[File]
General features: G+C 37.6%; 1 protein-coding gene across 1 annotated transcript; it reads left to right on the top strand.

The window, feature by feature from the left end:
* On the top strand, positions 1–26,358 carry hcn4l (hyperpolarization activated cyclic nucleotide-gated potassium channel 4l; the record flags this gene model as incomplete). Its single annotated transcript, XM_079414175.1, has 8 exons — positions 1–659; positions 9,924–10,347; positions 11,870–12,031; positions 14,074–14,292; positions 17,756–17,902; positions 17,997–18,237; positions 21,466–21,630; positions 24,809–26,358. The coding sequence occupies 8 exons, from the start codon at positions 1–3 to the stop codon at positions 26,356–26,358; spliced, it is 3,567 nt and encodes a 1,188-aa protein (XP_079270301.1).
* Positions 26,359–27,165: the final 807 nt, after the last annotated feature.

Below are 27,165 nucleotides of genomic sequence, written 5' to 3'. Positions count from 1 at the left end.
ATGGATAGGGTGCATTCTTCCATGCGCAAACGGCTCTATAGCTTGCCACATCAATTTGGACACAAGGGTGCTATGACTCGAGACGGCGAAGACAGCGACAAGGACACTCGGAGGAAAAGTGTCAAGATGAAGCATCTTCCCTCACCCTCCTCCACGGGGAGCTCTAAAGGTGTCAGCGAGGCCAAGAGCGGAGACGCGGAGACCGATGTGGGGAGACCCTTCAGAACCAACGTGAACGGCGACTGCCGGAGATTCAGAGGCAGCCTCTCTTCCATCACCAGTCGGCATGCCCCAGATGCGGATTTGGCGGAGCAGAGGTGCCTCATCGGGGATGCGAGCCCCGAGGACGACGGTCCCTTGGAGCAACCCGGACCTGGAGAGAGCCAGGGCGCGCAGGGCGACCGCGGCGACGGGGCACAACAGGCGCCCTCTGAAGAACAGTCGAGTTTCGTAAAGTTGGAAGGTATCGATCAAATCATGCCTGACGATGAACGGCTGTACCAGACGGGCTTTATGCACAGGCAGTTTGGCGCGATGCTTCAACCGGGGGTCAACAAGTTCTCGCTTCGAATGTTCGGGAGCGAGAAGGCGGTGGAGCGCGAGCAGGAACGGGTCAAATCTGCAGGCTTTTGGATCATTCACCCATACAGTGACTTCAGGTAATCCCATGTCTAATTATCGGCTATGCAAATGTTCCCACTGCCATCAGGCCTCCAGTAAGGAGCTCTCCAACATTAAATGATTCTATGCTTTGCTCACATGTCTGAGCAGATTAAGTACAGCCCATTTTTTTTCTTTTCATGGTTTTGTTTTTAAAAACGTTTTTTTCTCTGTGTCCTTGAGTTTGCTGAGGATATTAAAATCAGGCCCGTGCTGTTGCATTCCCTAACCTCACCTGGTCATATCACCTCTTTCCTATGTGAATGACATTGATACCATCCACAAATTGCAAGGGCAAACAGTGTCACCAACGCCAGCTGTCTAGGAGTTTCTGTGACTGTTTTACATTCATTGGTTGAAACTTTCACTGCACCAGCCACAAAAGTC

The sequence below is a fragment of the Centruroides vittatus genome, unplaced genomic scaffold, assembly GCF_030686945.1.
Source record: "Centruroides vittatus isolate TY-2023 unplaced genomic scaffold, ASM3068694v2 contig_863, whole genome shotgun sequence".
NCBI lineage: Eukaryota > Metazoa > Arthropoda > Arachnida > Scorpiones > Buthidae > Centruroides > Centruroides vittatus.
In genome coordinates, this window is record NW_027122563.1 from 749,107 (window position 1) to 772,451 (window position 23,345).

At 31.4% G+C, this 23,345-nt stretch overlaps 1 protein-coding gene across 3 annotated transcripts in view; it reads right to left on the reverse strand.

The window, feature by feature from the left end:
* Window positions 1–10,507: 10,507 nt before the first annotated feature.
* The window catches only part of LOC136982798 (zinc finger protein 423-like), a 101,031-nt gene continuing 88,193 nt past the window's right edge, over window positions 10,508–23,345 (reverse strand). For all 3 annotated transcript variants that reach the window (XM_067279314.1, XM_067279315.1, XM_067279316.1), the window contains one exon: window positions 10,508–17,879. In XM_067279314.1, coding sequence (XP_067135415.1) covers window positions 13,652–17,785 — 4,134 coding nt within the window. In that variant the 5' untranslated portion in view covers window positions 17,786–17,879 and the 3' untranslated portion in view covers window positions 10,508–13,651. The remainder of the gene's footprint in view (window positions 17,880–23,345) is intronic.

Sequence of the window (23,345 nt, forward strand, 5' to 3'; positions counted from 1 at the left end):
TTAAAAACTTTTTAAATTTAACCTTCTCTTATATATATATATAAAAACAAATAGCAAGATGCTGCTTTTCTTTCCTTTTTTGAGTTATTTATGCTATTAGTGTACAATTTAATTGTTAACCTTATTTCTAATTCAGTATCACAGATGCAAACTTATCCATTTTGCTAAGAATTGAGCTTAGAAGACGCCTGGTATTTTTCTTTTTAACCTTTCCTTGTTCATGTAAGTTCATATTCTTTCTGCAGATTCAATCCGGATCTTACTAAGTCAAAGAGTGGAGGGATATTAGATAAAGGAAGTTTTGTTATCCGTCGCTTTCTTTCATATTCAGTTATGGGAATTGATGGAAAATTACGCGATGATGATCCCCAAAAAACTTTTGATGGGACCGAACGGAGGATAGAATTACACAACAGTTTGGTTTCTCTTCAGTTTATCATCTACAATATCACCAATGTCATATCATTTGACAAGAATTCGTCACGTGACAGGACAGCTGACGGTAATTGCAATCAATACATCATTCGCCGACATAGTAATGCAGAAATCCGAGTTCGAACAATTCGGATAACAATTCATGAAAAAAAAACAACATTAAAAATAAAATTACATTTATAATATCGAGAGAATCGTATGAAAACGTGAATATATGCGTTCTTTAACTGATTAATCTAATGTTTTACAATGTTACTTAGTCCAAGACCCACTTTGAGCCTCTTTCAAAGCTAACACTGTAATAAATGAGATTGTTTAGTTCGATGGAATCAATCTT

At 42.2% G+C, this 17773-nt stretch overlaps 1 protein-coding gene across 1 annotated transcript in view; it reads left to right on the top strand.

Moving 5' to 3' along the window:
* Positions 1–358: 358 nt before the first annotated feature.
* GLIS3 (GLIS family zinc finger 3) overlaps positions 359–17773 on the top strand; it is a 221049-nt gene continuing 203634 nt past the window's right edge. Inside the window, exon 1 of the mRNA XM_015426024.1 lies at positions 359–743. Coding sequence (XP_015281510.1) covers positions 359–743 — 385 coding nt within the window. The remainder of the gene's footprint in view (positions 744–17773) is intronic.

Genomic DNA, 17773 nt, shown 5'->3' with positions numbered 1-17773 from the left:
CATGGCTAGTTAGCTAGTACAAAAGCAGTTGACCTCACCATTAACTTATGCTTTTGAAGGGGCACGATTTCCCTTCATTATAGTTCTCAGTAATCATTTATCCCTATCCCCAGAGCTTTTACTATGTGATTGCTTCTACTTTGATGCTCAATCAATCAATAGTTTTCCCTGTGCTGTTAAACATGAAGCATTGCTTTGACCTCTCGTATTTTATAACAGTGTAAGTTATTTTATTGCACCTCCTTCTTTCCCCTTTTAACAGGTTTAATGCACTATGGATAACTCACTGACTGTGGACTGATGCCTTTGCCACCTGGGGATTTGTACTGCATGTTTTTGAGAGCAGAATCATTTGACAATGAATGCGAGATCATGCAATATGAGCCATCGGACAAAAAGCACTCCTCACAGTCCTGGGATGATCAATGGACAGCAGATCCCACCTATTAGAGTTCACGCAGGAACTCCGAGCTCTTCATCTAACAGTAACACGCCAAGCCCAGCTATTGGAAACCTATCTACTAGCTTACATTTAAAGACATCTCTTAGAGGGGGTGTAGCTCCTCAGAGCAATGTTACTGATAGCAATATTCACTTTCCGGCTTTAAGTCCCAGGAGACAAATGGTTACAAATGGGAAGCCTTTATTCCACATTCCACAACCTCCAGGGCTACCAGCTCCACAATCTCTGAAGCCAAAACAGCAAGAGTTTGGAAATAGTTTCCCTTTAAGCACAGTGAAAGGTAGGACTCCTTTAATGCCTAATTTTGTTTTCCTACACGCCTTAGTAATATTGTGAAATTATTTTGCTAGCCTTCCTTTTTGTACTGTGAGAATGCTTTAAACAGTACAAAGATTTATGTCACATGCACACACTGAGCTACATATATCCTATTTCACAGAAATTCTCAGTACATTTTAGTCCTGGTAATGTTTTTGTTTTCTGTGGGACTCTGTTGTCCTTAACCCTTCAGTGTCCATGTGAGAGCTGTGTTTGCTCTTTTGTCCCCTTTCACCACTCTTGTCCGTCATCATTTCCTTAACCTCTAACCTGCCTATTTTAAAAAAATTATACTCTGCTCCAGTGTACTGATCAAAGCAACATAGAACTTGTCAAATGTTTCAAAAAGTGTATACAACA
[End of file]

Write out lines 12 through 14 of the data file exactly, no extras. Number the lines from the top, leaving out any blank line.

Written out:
The window, feature by feature from the left end:
* Window positions 1–10,507: 10,507 nt before the first annotated feature.
* The window catches only part of LOC136982798 (zinc finger protein 423-like), a 101,031-nt gene continuing 88,193 nt past the window's right edge, over window positions 10,508–23,345 (reverse strand). For all 3 annotated transcript variants that reach the window (XM_067279314.1, XM_067279315.1, XM_067279316.1), the window contains one exon: window positions 10,508–17,879. In XM_067279314.1, coding sequence (XP_067135415.1) covers window positions 13,652–17,785 — 4,134 coding nt within the window. In that variant the 5' untranslated portion in view covers window positions 17,786–17,879 and the 3' untranslated portion in view covers window positions 10,508–13,651. The remainder of the gene's footprint in view (window positions 17,880–23,345) is intronic.